Maternal Serum Biomarkers and Autistic Traits in Expectant Mothers and Their Children

Poster Presentation
Saturday, May 4, 2019: 11:30 AM-1:30 PM
Room: 710 (Palais des congres de Montreal)
A. Tsompanidis1, R. Holt2, E. Aydin2, S. Goodburn3, T. Austin4 and S. Baron-Cohen5, (1)Department of Psychiatry, 1991, Cambridge, United Kingdom, (2)University of Cambridge, Cambridge, United Kingdom, (3)Blood Sciences, Prenatal Screening, Cambridge University Hospitals NHS Foundation Trust, Cambridge, United Kingdom, (4)University College London, London, United Kingdom, (5)Autism Research Centre, Department of Psychiatry, University of Cambridge, Cambridge, United Kingdom

The prenatal endocrine environment may be a significant factor in the development of autism, as indicated by recent findings. Several steroid hormones, including androgens, are elevated in the fetal circulation of males with autism (Baron-Cohen et al., 2015). Furthermore, three separate epidemiological studies have associated autism likelihood in children with maternal polycystic ovaries syndrome (PCOS), a condition associated with high androgens (Kosidou et al., 2016; Berni et al., 2018; Cherskov et al., 2018). In contrast, low levels of estriol in maternal serum (2nd trimester) have been shown to increase the likelihood of autism in the offspring (Windham et al., 2016). Therefore, the overall ratio of androgens to estrogens may be a more suitable prenatal biomarker for the development of autism and related traits.


To investigate: 1. prenatal steroidogenesis in association with autistic traits in expectant mothers and their child; and 2. the ratio of testosterone to estradiol, as a proxy of prenatal aromatisation.


Maternal serum samples were collected from n=126 neurotypical, pregnant women, taking part in the Cambridge Ultrasound Siblings and Parents (CUSP) study, corresponding to the first trimester of their pregnancy (weeks 10 to 14). Concentrations of the following steroids and peptides were measured: Testosterone (T), Estradiol (E2), Dehydroepiandrosterone sulphate (DHEAS), Progesterone (P), Insulin-like Growth Factor 1 (IGF1), sex hormone-binding globulin (SHBG). Samples were analysed on a DiaSorin Liaison XL automated immunoassay analyser using a one-step competitive chemiluminescence immunoassay for each hormone and two monoclonal antibodies for each peptide. The bioactive forms of testosterone and estradiol were calculated by standardising the levels according to SHBG levels. The aromatisation ratio was measured by dividing estradiol by testosterone concentrations. Expectant mothers were asked to complete the Autism Spectrum Quotient (AQ) to measure autistic traits and the Quantitative Checklist for Autism in Toddlers (Q-CHAT) online when their infant was between 18- and 20-months old. Hormone values were analysed in conjunction with autistic traits via Pearson’s Correlation Coefficient. Correction of significance thresholds for multiple comparisons was performed by application of the False Discovery Rate (FDR). Latent factors driving the variance in steroid levels were calculated via the Bartlett method.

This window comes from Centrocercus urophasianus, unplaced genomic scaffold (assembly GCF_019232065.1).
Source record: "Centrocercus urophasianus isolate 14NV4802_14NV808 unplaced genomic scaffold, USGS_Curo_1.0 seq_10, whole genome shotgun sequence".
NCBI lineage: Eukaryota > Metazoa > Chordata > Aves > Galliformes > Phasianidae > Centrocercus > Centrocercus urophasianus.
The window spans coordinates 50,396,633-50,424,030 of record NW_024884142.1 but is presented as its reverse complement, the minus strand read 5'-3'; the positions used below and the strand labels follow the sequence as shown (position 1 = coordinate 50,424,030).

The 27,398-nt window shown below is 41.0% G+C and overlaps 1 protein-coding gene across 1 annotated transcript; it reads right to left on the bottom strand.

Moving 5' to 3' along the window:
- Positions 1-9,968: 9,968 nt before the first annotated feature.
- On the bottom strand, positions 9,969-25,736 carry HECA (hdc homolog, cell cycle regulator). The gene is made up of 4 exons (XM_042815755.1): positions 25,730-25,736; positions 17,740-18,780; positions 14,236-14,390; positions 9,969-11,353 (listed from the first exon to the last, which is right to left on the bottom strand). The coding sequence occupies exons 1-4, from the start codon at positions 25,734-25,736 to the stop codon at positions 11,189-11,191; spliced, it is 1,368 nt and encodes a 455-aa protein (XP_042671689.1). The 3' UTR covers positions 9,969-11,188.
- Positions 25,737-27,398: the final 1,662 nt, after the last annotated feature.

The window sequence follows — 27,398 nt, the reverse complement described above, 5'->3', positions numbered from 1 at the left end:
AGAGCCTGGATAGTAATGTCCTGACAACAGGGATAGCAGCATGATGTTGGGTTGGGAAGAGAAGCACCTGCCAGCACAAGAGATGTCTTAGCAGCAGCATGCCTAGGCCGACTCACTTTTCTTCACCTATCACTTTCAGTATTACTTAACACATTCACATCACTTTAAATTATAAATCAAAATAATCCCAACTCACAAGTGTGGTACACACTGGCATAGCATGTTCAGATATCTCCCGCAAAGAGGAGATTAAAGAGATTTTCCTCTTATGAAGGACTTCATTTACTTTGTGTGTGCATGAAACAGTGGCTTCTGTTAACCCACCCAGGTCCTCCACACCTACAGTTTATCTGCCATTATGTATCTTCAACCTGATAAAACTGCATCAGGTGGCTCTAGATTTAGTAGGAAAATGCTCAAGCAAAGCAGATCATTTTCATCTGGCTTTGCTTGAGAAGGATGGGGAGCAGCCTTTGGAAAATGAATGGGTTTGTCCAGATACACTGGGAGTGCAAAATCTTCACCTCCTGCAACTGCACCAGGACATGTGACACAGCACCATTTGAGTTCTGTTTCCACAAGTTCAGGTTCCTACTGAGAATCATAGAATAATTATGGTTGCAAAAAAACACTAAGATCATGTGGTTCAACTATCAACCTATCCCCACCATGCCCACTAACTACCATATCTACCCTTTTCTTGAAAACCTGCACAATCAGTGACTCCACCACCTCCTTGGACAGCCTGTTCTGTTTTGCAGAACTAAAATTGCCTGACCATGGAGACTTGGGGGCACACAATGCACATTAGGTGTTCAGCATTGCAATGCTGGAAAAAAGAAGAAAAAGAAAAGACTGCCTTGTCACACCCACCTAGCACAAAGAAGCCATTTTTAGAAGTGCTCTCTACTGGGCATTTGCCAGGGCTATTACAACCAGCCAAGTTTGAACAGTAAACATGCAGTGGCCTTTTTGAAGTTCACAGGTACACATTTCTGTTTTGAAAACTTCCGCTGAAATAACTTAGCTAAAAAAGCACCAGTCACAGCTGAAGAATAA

None of the analysed hormones, nor the aromatisation ratio, were significantly associated with autistic traits in the mother, in univariate analyses and following correction for multiple comparisons. However, pairwise correlations of steroid hormones revealed significant interdependence between them (e.g. estradiol to DHEAS: Pearson’s β=0.629, p<0.0001 & estradiol to testosterone: Pearson’s β=0.466, p<0.0001). Latent factor analysis, identified three separate factors driving most of the variance in the observed steroid levels. The predicted values of the latent factor that regulated DHEAS, bioactive estradiol and bioactive testosterone were significantly correlated to maternal AQ Scores (Pearson’s β=0.2515, FDR-adjusted q=0.026).

At the time of submission, Q-CHAT scores of the infants were still being collected, with their association to biomarkers to be completed and presented in May 2019.


A latent steroidogenic factor affecting both androgens (DHEAS, testosterone) and estrogens (estradiol) is positively associated with autistic traits in expectant mothers.